Feature Hamster:
A Precious Minute
by Holly Wilcox
Minute nursing a litter Minute
"Why she's no bigger than a minute!"  my mother exclaimed on seeing the tiny five-week old opal dwarf deftly scrambling up the bars of her purple travel cage.  The name stuck, and she's been Minute ever since.
Minute was to be a mate for Buster, my feisty pet-store platinum, and I had contacted a breeder with the CHA in hopes of finding a gentle temperament to balance Buster’s verve.  They had several cuties to choose from, but when this tiny little opal ran out of her box, up my arm to say “hi,” and prettily presented her nose for a kiss--that was that!

One year and eleven pups later, Min’s my little trouper/super mom and, like most of these wonder creatures, she’s survived a few close calls.  Between litters one and two she managed to hoist herself out of her cage, falling several feet to the floor.  During one of my frequent middle-of-the-night new “grandma” pup checks, I felt a pregnant Min scamper onto my foot, calmly waiting to be returned to her litter.  Min’s second litter of eight must have presented her with quite a challenge after the first litter of three, but my little mama organized two nursing piles of four and four (who knew she could count?) and all survived to maturity.  They were my little angels, and I kept all eleven.

At four months of age, Min’s kids began dying from weight loss and dehydration.  It was at this point I learned that hamsters, particularly dwarfs, are considered “exotics.”  While many vets will treat them, hamsters are not their area of expertise.  I described the symptoms they displayed prior to death, and kidney disease was suggested, as was Diabetes (the vet I visited wasn’t familiar with it in dwarfs), also some sort of brain disorder.  At any rate, the problem was no doubt congenital, and there was nothing to be done but wait and pray.  I changed everything I could think of, fed them liquids (milk) and feebly attempted to put weight on the thin ones.  I felt helpless, and, needless to say, for the next six months Min’s kids received most of the attention as I struggled to keep them alive. “This summer,” I told her, “we’re spending LOTS of time together.”  Of course that’s when I noticed the mammary tumor on her belly by her back leg--a large grey protuberance that meant the end for my little mama.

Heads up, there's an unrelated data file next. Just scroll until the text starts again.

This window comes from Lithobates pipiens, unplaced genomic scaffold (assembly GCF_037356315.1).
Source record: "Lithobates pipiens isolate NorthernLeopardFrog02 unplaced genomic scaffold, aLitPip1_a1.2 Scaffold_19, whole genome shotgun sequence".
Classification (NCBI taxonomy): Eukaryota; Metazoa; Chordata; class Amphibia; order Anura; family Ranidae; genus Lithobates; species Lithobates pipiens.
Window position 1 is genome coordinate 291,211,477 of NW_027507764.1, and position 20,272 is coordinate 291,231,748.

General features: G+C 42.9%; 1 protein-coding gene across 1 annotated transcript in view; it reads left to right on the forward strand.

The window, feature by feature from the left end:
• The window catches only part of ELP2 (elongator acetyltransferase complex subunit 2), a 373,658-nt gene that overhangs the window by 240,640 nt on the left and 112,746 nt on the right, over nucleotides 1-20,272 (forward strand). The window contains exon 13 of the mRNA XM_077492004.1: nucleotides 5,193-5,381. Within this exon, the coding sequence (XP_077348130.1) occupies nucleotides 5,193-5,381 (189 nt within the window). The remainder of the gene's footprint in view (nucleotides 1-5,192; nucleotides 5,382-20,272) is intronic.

I was familiar with these tumors because Second, Minute’s daughter and my most recent death, had one.  I talked to some breeders at that time and learned that these tumors are extremely common in dwarf females, but usually at a year or so after they’ve had litters.  The advice was to wait until their mobility was limited (after about 3-6 weeks) and their weight had declined, at which point I should provide a merciful death before the condition worsened.  Second’s mammary tumor was a-typical in that she was only seven months old, had never nursed a litter, and died very shortly after the tumor appeared.